Monday, 30 March 2020

Making the Case for Multiculturalism



Posted by Keith Tidman

Multiculturalism and ‘identity politics’ have both overlapping and discrete characteristics. Identity politics, for example, widens out to race, ethnicity, gender, age, sexual orientation, national origin, language, religion, disability, and so forth. Humanity’s mosaic. It’s where, in a shift toward pluralism, barriers dissolve — where sidelined minority groups become increasingly mainstreamed, self-determination acquires steam, and both individual and group rights equally pertain to the ideal.

This situation is historically marked by differences between those people who, on one hand, emphasise individual rights, goods, intrinsic value, liberties, and well-being, where each person’s independence stands highest and apart from cultural belonging. And, on the other hand, the communitarians, who emphasise a group perspective. Communitarians regard the individual as ‘irreducibly social’, to borrow Canadian philosopher Charles Taylor’s shorthand.

The group perspective subordinately depends on society. This group perspective needs affirmation, addressing status inequality, with remedies concentrated in political change, redistributive economics, valuing cultural self-worth, and other factors. Communitarians assign primacy to collective rights, socialising goods, intrinsic value, liberties, and well-being. In other words, civic virtue — with individuals freely opting in and opting out of the group. Communitarians and individualists offer opposed views of how our identities are formed. 

But the presumed distinctions between the individual and community may go too far. Rather, reality arguably comprises a coexistent folding together of both liberal individualism and communitarianism in terms of multiculturalism and identity. To this point, people are capable of learning from each other’s ideas, customs, and social behaviour, moving toward an increasingly hybrid, cosmopolitan philosophy based on a new communal lexicon, fostering human advancement.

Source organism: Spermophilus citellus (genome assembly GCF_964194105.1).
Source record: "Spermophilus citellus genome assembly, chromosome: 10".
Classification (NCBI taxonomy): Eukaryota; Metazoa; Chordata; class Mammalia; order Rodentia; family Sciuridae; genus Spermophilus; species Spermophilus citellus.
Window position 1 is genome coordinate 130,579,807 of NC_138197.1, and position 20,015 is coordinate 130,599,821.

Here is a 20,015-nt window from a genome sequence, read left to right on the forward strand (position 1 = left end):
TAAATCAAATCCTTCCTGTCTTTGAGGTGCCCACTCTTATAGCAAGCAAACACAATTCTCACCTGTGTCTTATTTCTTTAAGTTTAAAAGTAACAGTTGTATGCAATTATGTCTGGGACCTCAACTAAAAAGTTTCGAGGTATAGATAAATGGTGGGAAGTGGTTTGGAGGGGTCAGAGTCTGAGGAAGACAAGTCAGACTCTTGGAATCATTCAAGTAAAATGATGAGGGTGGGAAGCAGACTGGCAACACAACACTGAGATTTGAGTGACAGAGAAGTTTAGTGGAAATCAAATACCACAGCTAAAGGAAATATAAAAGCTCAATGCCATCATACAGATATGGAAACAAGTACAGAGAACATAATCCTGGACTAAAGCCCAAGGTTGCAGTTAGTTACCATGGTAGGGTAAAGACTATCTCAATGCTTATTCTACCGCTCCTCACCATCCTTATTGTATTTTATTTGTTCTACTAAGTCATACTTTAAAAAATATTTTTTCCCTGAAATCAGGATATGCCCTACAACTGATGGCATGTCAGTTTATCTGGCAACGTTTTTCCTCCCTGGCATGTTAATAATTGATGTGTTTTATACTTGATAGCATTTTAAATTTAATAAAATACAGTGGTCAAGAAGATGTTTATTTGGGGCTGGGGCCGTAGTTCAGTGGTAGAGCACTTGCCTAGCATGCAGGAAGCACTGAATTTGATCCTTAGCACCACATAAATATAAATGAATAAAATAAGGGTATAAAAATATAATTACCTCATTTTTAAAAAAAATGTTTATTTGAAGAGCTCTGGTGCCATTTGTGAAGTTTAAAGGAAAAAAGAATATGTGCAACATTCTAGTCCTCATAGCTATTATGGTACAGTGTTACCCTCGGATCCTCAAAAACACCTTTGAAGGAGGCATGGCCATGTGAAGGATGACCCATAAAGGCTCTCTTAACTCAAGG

The English writer (and enthusiastic contributor to Pi’s sister publication, The Philosopher) G. K. Chesterton always emphasised the integrity of this learning process, cautioning:

‘We have never even begun to understand a people until we have found something that we do not understand. So long as we find the character easy to read, we are reading into it our own character’.

Other thinkers point out that cultures have rarely been easily cordoned off or culturally pristine. They contend that groups have always been influenced by others through diverse means, both malign and benign: invasion, colonialism, slavery, commerce, migration, flow of ideas, ideologies, religions, popular culture, and other factors. The cross-pollination has often been reciprocal — affecting the cultural flashpoints, social norms, and future trajectories of both groups.

Globalisation only continues to hasten this process. As the New Zealand philosopher of law Jeremy Waldron puts it, commenting on the phenomenom of cultural overlap:

‘We live in a world formed by technology and trade; by economic, religious, and political imperialism and their offspring; by mass migration and the dispersion of cultural influences’.

How groups reckon with these historical influences, as groups become more pluralistic, deserves attention, so that change can happen more by design than chance.

After all, it’s a high bar to surmount the historic balkanisation of minority cultures and to push back against the negativism of those who trumpet (far too prematurely) multiculturalism’s failure. The political reality is that societies continue to reveal dynamically moving parts. Real-world multiculturalism is, all the time, coalescing into new shapes and continuing to enrich societies.

Multiculturalism in political philosophy involves acknowledging and understanding the fact of diverse cultural moorings in society and the challenges they pose in terms of status, equality, and power — along with remedies. Yet, in this context, the question recurs time and again: has the case really been made for multiculturalism?